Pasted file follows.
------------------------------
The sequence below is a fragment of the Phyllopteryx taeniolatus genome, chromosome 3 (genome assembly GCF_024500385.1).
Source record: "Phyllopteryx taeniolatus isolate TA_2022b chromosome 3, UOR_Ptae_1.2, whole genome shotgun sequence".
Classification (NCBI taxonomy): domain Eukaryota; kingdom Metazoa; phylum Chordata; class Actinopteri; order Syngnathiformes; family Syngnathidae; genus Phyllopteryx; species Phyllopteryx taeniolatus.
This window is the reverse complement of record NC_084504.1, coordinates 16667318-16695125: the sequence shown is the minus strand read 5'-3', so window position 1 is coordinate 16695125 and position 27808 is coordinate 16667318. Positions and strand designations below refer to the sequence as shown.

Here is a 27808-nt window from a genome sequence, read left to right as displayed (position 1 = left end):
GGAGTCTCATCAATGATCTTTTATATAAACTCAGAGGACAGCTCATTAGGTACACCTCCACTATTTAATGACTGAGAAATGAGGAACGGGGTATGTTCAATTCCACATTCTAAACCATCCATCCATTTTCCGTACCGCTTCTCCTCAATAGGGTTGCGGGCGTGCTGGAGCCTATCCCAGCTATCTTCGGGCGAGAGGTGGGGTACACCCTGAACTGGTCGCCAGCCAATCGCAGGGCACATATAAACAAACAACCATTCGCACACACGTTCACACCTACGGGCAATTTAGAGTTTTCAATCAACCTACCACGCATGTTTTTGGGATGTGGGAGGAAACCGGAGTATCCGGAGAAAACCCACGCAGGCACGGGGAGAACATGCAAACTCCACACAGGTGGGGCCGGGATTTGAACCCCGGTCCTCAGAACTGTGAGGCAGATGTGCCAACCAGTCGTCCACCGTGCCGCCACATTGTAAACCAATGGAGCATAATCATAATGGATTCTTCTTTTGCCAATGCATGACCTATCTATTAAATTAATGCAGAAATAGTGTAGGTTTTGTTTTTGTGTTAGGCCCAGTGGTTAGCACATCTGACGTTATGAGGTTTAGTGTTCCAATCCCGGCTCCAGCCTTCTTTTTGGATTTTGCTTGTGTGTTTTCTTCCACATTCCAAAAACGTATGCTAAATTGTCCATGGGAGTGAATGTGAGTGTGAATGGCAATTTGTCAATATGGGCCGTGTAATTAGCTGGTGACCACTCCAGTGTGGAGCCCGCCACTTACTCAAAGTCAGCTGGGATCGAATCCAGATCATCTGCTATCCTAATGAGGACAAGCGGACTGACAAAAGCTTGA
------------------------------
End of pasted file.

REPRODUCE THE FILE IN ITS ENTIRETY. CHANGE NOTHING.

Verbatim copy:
The sequence below is a fragment of the Phyllopteryx taeniolatus genome, chromosome 3 (genome assembly GCF_024500385.1).
Source record: "Phyllopteryx taeniolatus isolate TA_2022b chromosome 3, UOR_Ptae_1.2, whole genome shotgun sequence".
Classification (NCBI taxonomy): domain Eukaryota; kingdom Metazoa; phylum Chordata; class Actinopteri; order Syngnathiformes; family Syngnathidae; genus Phyllopteryx; species Phyllopteryx taeniolatus.
This window is the reverse complement of record NC_084504.1, coordinates 16667318-16695125: the sequence shown is the minus strand read 5'-3', so window position 1 is coordinate 16695125 and position 27808 is coordinate 16667318. Positions and strand designations below refer to the sequence as shown.

Here is a 27808-nt window from a genome sequence, read left to right as displayed (position 1 = left end):
GGAGTCTCATCAATGATCTTTTATATAAACTCAGAGGACAGCTCATTAGGTACACCTCCACTATTTAATGACTGAGAAATGAGGAACGGGGTATGTTCAATTCCACATTCTAAACCATCCATCCATTTTCCGTACCGCTTCTCCTCAATAGGGTTGCGGGCGTGCTGGAGCCTATCCCAGCTATCTTCGGGCGAGAGGTGGGGTACACCCTGAACTGGTCGCCAGCCAATCGCAGGGCACATATAAACAAACAACCATTCGCACACACGTTCACACCTACGGGCAATTTAGAGTTTTCAATCAACCTACCACGCATGTTTTTGGGATGTGGGAGGAAACCGGAGTATCCGGAGAAAACCCACGCAGGCACGGGGAGAACATGCAAACTCCACACAGGTGGGGCCGGGATTTGAACCCCGGTCCTCAGAACTGTGAGGCAGATGTGCCAACCAGTCGTCCACCGTGCCGCCACATTGTAAACCAATGGAGCATAATCATAATGGATTCTTCTTTTGCCAATGCATGACCTATCTATTAAATTAATGCAGAAATAGTGTAGGTTTTGTTTTTGTGTTAGGCCCAGTGGTTAGCACATCTGACGTTATGAGGTTTAGTGTTCCAATCCCGGCTCCAGCCTTCTTTTTGGATTTTGCTTGTGTGTTTTCTTCCACATTCCAAAAACGTATGCTAAATTGTCCATGGGAGTGAATGTGAGTGTGAATGGCAATTTGTCAATATGGGCCGTGTAATTAGCTGGTGACCACTCCAGTGTGGAGCCCGCCACTTACTCAAAGTCAGCTGGGATCGAATCCAGATCATCTGCTATCCTAATGAGGACAAGCGGACTGACAAAAGCTTGA